At the age of 17 she fell in love with Prince Andrew of Greece, and they were married in 1903.  They had four daughters and one son; their daughters went on to marry German princes, and their son Prince Philip married Elizabeth II, Queen of England; Alice is therefore the grandmother of the Princes Charles, Andrew, Edward and Princess Anne.  She and her family lived in Greece until political turmoil caused the royals to flee in exile in 1917, when they settled in a suburb of Paris.  Alice began working with charities helping Greek refugees, while her husband left her and the children for a life of debauchery and gambling in Monte Carlo.  She found strength in her Greek Orthodox faith, yet relied on the charity of wealthy relatives in that period of her life when she had no home to call her own, and no husband to help raise her children.  Understandably through the stress of circumstances, she had a nervous breakdown in 1930; dubiously diagnosed with schizophrenia, she was committed suddenly and against her will to a mental institution in Switzerland, without even the chance to say goodbye to her children (Prince Philip, 9 at the time, returned from a picnic to find his mother gone).  She continually defended her sanity and tried to leave the asylum.  Finally in 1932 she was released, but in the interim her four daughters had married (she had thus been unable to attend their weddings), and Philip had been sent to England to live with his Mountbatten uncles and his grandmother, the Dowager Marchioness of Milford Haven.

Alice eventually returned to Athens, living in a small flat and devoting her life to helping the poor.  World War II was a personal dilemma for her as her four sons-in-law fought on the German side, while her son was in the British Royal Navy; yet in her home she hid a Jewish family safely for the duration of the war.  She also remained in Athens for the duration of the war, rather than fleeing to relative safety in South Africa as many of the Greek royal family did at the time.  She worked for the Red Cross in soup kitchens, and used her royal status to fly out for medical supplies, as well as organized orphanages and a nursing circuit for the poor.  The German occupied forces assumed she was pro-German due to her ties to royal German commanders, and when a visiting German general asked her if he could do anything for her, she replied, “You can take your troops out of my country.” [For an interesting film on this period in Greek history, see “Captain Corelli’s Mandolin” (2001), starring Nicholas Cage and Penelope Cruz.]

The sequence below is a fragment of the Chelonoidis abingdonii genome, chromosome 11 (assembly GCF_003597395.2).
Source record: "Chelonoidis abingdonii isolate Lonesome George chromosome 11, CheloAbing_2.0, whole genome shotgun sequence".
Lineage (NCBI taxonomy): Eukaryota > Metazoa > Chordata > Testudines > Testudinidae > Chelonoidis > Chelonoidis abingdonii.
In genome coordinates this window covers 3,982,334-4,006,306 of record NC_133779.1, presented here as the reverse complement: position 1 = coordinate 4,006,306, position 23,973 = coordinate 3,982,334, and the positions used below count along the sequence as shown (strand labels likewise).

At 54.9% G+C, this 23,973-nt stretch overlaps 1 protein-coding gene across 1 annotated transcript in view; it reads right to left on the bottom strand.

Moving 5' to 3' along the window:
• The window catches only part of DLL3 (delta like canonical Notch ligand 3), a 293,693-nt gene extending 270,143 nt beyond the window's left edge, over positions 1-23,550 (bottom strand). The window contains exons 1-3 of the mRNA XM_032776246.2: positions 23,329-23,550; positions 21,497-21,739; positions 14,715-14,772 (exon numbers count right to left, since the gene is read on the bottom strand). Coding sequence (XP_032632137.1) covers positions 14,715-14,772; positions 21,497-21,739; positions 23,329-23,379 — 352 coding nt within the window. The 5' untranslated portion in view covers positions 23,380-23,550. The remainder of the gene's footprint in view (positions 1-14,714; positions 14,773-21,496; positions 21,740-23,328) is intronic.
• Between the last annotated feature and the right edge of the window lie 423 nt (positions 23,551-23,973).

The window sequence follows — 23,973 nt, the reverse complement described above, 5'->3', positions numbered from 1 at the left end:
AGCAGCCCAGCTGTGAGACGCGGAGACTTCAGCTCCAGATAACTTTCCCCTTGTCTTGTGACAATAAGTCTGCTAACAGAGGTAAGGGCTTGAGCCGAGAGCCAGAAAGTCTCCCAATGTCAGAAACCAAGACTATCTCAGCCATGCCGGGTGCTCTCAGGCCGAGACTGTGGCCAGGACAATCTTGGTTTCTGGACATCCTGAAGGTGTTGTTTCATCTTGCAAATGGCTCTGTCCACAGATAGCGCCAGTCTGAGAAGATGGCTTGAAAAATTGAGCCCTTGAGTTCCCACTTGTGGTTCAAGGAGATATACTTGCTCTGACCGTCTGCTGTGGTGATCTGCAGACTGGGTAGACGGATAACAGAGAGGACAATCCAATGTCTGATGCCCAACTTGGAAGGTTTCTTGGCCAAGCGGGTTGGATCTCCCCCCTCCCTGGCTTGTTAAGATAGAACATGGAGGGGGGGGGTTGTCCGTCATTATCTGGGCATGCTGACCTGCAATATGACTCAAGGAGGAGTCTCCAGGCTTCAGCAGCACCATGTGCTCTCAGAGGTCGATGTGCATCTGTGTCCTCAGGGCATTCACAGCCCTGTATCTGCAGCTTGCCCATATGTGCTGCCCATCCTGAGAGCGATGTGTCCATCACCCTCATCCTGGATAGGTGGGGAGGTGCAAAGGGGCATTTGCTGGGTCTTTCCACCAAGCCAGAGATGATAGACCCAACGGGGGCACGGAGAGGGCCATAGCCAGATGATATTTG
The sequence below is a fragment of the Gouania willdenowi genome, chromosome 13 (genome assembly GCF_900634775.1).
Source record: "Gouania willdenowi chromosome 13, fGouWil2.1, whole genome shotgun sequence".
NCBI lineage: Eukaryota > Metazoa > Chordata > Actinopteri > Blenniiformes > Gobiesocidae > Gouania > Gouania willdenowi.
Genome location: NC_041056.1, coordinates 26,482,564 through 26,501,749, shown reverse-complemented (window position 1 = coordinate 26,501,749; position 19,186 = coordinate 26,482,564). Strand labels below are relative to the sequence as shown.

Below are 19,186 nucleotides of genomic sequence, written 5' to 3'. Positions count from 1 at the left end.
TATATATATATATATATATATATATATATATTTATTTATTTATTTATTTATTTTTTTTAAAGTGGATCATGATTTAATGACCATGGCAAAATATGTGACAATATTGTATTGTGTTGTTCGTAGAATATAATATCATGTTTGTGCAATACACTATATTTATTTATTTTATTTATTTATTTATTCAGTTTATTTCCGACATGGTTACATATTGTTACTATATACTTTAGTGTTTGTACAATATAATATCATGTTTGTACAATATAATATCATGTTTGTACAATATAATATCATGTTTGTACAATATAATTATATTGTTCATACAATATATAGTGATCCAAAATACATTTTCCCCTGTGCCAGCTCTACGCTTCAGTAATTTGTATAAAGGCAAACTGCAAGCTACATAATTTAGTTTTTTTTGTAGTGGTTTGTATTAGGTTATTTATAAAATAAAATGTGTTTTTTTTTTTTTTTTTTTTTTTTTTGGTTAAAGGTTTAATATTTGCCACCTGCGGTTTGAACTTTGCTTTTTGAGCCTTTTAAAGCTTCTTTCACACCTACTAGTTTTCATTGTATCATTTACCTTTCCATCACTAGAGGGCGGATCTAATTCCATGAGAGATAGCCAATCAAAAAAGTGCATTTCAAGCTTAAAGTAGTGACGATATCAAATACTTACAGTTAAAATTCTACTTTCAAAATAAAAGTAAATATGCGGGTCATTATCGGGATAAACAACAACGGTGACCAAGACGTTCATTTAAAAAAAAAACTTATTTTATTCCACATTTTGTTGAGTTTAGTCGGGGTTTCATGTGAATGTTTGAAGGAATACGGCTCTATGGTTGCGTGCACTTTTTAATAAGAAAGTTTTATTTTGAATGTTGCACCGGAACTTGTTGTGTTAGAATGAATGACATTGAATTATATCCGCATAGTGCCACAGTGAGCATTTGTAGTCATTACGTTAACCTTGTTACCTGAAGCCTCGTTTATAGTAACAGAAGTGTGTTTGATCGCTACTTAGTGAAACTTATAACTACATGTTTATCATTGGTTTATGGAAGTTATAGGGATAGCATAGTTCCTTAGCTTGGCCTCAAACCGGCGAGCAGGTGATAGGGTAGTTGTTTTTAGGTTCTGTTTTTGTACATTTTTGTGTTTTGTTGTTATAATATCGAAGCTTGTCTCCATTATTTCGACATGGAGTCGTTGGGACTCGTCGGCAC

After the war ended, Alice went on to take the example of her aunt, Grand Duchess Elizabeth Fyodorovna (who had been formulating plans for the foundation of a religious order in 1908 when Alice met her in Russia at a family wedding), and founded a religious order, the Christian Sisterhood of Martha and Mary, becoming a nun (though she still enjoyed smoking and playing cards) and establishing a convent and orphanage in a poverty-stricken part of Athens. Her habit consisted of a drab gray robe, white wimple, cord and rosary beads.

Prince Philip, The Duke of Edinburgh with his mother, Princess Alice (taken late 1950s, early 1960s)

Prince Philip, The Duke of Edinburgh with his mother, Princess Alice (taken late 1950s, early 1960s)

In 1967, following another Greek political coup, she travelled to England, where she lived with her son Prince Philip and her daughter-in-law, Queen Elizabeth II at Buckingham Palace until her death in 1969.  Her final request was to be buried near her sainted aunt in Jerusalem; she was instead initially buried in the royal crypt at Windsor Castle, but in 1988 she was at last interred near her aunt in the Convent of Saint Mary Magdalene on the Mount of Olives in Jerusalem.

In October of 1994 her two surviving children, the Duke of Edinburgh and the Princess George of Hanover, went to the Holocaust Memorial in Jerusalem to see their mother honoured as one of the “Righteous Among the Nations” for having hidden Jews in her house in Athens during the Second World War.  Prince Philip said of his mother’s actions, “I suspect that it never occurred to her that her action was in any way special. She was a person with a deep religious faith, and she would have considered it to be a perfectly natural human reaction to fellow beings in distress.”  In 2010 the Princess was posthumously named a Hero of the Holocaust by the British Government.

Information Sources:  Wikipedia; The Accidental Talmudist